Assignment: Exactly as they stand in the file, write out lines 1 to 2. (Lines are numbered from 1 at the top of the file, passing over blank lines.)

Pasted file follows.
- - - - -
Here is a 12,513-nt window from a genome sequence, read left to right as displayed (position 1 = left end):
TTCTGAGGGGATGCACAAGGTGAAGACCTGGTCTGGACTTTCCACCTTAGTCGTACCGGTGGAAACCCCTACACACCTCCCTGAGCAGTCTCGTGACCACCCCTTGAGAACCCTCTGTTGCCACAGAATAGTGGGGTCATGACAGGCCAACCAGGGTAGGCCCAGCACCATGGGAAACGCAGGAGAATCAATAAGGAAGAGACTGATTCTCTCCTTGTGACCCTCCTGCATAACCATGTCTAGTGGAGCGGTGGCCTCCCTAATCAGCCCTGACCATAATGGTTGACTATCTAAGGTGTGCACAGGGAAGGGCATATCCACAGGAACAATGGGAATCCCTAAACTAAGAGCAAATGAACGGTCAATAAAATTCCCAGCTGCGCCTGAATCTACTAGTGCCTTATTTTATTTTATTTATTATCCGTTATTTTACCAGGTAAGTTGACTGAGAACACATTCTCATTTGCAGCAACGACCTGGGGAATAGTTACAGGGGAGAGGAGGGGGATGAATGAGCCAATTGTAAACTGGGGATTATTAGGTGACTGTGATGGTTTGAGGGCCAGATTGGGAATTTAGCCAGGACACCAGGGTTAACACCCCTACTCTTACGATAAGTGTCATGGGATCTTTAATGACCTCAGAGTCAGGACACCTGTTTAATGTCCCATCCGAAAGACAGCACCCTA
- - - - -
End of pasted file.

Here is a 12,513-nt window from a genome sequence, read left to right as displayed (position 1 = left end):
TTCTGAGGGGATGCACAAGGTGAAGACCTGGTCTGGACTTTCCACCTTAGTCGTACCGGTGGAAACCCCTACACACCTCCCTGAGCAGTCTCGTGACCACCCCTTGAGAACCCTCTGTTGCCACAGAATAGTGGGGTCATGACAGGCCAACCAGGGTAGGCCCAGCACCATGGGAAACGCAGGAGAATCAATAAGGAAGAGACTGATTCTCTCCTTGTGACCCTCCTGCATAACCATGTCTAGTGGAGCGGTGGCCTCCCTAATCAGCCCTGACCATAATGGTTGACTATCTAAGGTGTGCACAGGGAAGGGCATATCCACAGGAACAATGGGAATCCCTAAACTAAGAGCAAATGAACGGTCAATAAAATTCCCAGCTGCGCCTGAATCTACTAGTGCCTTATTTTATTTTATTTATTATCCGTTATTTTACCAGGTAAGTTGACTGAGAACACATTCTCATTTGCAGCAACGACCTGGGGAATAGTTACAGGGGAGAGGAGGGGGATGAATGAGCCAATTGTAAACTGGGGATTATTAGGTGACTGTGATGGTTTGAGGGCCAGATTGGGAATTTAGCCAGGACACCAGGGTTAACACCCCTACTCTTACGATAAGTGTCATGGGATCTTTAATGACCTCAGAGTCAGGACACCTGTTTAATGTCCCATCCGAAAGACAGCACCCTA